WASHINGTON — U.S. single-family home prices fell sharply on a monthly basis in August as surging mortgage rates dampened demand for housing, closely watched surveys showed on Tuesday.
The S&P CoreLogic Case Shiller national home price index dropped 0.9% on a seasonally adjusted basis after slipping 0.5% in July. Monthly house prices decreased in July for the first time since late 2018. House prices increased 13.0% on a year-over-year basis in August, slowing from July’s rise of 15.6%.
“As the Federal Reserve moves interest rates higher, mortgage financing becomes more expensive and housing becomes less affordable,” Craig Lazzara, managing director at S&P DJI, said in a statement. “Given the continuing prospects for a challenging macroeconomic environment, home prices may well continue to decelerate.”
The cooling house price inflation was underscored by a separate report from the Federal Housing Finance Agency showing home prices increased 11.9% in the 12 months through August after rising 13.9% in July. Prices fell 0.7% on a monthly basis.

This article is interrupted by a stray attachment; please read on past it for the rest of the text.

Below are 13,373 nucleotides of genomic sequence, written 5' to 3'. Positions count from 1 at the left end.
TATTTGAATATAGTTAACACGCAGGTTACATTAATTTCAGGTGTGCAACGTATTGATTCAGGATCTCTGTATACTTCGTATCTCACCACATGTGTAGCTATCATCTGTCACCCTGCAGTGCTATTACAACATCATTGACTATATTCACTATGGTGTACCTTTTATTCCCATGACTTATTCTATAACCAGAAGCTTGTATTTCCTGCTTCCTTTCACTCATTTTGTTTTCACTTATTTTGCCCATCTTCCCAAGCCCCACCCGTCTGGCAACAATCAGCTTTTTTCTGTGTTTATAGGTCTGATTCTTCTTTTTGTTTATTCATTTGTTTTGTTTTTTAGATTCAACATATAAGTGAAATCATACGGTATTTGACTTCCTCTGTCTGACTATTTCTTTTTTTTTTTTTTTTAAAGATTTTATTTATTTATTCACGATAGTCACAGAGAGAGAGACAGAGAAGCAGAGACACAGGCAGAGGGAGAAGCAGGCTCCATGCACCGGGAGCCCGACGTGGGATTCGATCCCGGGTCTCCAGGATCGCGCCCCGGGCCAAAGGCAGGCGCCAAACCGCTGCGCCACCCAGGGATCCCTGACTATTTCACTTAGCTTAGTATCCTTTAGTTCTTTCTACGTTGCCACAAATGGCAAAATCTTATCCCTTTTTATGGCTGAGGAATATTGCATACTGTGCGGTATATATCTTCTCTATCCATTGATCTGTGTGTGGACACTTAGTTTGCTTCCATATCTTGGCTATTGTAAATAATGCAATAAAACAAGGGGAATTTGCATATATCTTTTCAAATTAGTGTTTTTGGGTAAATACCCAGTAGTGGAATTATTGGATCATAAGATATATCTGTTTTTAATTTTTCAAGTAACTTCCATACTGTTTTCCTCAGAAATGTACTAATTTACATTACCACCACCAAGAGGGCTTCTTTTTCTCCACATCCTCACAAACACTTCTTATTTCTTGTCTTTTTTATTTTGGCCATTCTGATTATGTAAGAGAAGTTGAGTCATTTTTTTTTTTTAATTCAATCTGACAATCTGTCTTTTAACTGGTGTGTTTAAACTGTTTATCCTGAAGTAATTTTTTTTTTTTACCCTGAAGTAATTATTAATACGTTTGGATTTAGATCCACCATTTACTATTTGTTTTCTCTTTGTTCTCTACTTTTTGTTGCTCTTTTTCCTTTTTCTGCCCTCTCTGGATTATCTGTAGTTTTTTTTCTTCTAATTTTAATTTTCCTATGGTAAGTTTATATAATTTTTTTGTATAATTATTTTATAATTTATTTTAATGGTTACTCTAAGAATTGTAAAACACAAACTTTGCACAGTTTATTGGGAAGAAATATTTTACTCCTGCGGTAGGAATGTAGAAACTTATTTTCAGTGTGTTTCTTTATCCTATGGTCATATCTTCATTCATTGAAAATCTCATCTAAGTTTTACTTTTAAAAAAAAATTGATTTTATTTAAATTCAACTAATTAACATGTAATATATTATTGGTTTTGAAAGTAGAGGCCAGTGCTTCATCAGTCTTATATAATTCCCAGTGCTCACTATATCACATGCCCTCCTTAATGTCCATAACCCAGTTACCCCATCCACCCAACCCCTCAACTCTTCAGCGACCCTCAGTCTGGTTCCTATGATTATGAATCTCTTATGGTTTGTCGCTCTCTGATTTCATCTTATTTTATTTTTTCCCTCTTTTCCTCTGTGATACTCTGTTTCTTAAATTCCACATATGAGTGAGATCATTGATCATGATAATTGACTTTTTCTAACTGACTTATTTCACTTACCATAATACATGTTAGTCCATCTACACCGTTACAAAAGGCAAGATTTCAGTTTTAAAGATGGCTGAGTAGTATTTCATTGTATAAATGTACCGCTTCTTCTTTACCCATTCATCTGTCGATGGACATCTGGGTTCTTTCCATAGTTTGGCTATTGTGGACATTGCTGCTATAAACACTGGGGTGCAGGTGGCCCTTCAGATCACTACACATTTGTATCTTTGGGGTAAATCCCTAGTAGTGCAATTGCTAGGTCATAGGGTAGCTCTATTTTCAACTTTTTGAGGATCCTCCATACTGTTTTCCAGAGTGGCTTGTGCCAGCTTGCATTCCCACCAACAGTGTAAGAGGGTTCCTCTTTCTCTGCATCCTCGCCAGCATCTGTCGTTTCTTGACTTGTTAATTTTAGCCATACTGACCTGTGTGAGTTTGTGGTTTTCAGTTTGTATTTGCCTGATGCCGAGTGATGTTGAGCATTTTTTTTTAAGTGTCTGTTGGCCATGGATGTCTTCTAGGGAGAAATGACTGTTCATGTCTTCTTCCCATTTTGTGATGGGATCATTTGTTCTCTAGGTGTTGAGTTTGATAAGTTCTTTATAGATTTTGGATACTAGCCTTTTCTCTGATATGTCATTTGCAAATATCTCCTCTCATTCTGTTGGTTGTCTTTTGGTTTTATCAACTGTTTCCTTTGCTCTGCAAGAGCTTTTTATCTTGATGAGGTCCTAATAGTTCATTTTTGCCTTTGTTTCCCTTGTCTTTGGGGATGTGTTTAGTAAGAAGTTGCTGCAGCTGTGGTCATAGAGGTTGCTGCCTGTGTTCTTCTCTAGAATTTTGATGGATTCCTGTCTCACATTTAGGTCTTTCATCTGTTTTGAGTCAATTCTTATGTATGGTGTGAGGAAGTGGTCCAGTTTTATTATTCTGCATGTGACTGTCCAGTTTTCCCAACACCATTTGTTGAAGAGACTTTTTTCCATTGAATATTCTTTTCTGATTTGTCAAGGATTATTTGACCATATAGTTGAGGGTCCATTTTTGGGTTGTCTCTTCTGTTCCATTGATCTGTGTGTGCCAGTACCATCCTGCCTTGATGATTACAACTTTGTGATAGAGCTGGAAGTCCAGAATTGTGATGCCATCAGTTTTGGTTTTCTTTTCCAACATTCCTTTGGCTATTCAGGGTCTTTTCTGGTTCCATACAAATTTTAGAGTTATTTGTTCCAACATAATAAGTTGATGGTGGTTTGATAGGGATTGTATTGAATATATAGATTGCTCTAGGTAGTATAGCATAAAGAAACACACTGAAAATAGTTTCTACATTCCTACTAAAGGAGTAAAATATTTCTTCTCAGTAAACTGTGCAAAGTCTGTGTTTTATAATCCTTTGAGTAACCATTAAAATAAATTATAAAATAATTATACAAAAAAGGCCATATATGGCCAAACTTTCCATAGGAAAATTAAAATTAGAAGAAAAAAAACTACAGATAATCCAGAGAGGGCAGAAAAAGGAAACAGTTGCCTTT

The Fed, staging an aggressive battle with the fastest rising inflation in 40 years, has raised its benchmark overnight interest rate from near zero in March to the current range of 3.00% to 3.25%, the swiftest pace of policy tightening in a generation or more.
That rate is likely to end the year in the mid-4% range, based on Fed officials’ own projections and recent comments.
Data last week showed sales of previously owned homes declined for an eighth straight month in September.
The 30-year fixed mortgage rate averaged 6.94% last week, the highest in 20 years, up from 6.92% in the prior week, according to data from mortgage finance agency Freddie Mac. (Reporting by Lucia Mutikani; Editing by Paul Simao)